In accord with Castro in this respect are both Caldwell and Curnin, supra, holding that any question as to proper implementation of accepted testing procedures should be resolved by the court as a threshold question before the jury is given the opportunity to determine the soundness of the process "because evidence of this character has too great a potential for affecting a jury's judgment." Id. 565 N.E.2d at 443, n. 7, citing United States v. Two Bulls (8th Cir. 1990), 918 F.2d 56.
We are sympathetic to this reasoning but find more is involved in resolving this issue. Under the guidance of our opinion in Cornett, supra, in view of the plethora of supporting evidence in the instant record, and relying upon the aggregate strength of case law from other jurisdictions cited above, we resolve the first two prongs in favor of holding that the theory and techniques of DNA identification currently available are generally accepted in the scientific community as capable of producing reliable results.
This resolution as to prongs I and II is in accord with recent Indiana legislation passed after this case was tried and thus cited here for information only. Indiana Code § 35-37-4-10, introduced as Senate Bill No. 283 and enacted as Public Law 37-1990, SEC. 24, defines "forensic DNA analysis" and goes on to provide:
"(b) In a criminal trial or hearing, the results of forensic DNA analysis are admissible in evidence without antecedent expert testimony that forensic DNA analysis provides a trustworthy and reliable method of identifying characteristics in an individual's genetic material."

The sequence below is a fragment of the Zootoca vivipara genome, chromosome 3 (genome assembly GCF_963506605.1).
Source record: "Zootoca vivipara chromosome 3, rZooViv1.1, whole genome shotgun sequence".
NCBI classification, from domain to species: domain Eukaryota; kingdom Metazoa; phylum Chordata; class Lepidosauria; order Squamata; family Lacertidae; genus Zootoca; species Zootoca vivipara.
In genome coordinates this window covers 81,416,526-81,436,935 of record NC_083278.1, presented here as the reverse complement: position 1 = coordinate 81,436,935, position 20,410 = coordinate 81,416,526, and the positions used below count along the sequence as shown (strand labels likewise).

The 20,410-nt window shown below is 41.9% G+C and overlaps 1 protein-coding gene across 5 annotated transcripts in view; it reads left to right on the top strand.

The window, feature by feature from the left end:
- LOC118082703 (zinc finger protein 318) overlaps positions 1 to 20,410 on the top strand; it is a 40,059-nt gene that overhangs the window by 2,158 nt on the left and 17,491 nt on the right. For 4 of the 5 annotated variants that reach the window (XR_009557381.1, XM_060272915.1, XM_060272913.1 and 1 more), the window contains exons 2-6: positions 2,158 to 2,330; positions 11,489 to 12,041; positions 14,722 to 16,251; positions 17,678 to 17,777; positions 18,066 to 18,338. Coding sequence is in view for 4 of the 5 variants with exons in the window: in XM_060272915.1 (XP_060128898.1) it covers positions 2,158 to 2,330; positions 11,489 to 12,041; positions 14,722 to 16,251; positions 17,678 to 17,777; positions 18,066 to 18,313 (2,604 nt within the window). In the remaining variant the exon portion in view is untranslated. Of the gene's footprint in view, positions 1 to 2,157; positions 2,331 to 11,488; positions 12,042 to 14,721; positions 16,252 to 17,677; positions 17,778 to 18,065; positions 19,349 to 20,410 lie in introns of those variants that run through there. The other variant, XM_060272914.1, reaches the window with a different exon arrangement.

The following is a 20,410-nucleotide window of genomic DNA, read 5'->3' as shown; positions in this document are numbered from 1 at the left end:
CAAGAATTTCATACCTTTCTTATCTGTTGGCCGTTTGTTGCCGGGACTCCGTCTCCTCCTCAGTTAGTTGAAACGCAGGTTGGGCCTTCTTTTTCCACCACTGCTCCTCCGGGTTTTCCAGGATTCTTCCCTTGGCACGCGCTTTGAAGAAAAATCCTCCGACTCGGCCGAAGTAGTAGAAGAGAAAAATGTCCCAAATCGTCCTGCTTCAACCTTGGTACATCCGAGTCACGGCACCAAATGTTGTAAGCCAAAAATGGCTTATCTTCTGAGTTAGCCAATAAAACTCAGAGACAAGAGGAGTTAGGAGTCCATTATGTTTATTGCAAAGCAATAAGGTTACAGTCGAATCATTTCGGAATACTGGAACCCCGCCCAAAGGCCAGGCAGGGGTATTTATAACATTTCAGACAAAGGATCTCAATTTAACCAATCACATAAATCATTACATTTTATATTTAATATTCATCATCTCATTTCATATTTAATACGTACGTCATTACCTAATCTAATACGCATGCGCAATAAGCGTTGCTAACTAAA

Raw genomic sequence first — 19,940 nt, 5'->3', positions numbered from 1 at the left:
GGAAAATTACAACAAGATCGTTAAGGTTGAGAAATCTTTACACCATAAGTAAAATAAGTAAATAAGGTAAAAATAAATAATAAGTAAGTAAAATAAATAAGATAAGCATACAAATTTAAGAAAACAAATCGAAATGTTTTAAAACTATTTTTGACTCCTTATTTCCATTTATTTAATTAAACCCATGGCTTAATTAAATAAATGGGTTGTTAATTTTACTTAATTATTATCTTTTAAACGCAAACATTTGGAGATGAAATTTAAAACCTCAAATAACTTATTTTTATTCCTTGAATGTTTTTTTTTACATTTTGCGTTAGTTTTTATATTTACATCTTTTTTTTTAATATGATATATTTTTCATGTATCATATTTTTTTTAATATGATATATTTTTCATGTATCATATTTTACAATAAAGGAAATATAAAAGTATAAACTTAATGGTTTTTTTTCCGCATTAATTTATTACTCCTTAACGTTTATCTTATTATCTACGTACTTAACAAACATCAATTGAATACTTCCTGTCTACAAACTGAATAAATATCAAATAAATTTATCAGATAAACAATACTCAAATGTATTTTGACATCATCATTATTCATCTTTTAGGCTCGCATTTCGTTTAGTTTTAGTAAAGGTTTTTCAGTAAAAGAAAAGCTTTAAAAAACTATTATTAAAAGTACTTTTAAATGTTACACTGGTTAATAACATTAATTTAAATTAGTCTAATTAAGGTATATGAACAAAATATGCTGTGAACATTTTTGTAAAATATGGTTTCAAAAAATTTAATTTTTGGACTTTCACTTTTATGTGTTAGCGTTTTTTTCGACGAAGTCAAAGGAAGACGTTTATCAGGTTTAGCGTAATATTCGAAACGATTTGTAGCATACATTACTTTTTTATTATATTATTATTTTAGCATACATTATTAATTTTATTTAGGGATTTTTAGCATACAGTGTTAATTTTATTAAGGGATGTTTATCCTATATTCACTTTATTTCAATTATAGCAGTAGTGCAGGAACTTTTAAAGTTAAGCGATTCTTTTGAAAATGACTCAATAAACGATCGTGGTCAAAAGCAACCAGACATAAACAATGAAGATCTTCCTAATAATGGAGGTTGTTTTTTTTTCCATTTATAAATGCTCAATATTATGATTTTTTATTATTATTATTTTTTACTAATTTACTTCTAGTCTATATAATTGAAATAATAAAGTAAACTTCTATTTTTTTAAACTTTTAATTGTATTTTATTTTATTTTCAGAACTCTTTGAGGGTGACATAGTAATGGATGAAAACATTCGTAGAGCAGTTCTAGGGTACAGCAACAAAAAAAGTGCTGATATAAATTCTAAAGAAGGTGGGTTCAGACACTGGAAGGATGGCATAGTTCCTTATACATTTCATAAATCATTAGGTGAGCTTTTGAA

(This section was repealed by Public Law 1-1991, SEC. 192, but then added in its entirety by SEC. 194 as a new section, denominated § 35-37-4-13.)
As to the third prong, appellant raises several contentions as instances of the State's failure to lay a proper foundation for admission of the DNA matching evidence. They include: Cellmark's failure to publish for peer review purposes their standard analytical procedure, or "protocol," their chemical probes used to mark the areas of variation on the DNA, and their standard of error in measurement of results and in proficiency testing of their lab technicians. Appellant emphasizes these concerns prompted the court in State v. Schwartz (1989), Minn., 447 N.W.2d 422 to determine Cellmark's results were inadmissible in that case, where much of the same foundational testimony as heard in this case had been presented. He additionally claims Cellmark failed to follow their own established protocols in the course of his particular test, alleging numerous technical deviations from the standard procedure used by Cellmark in their type of DNA matching termed "RFLP (Restriction Fragment Length Polymorphism) analysis."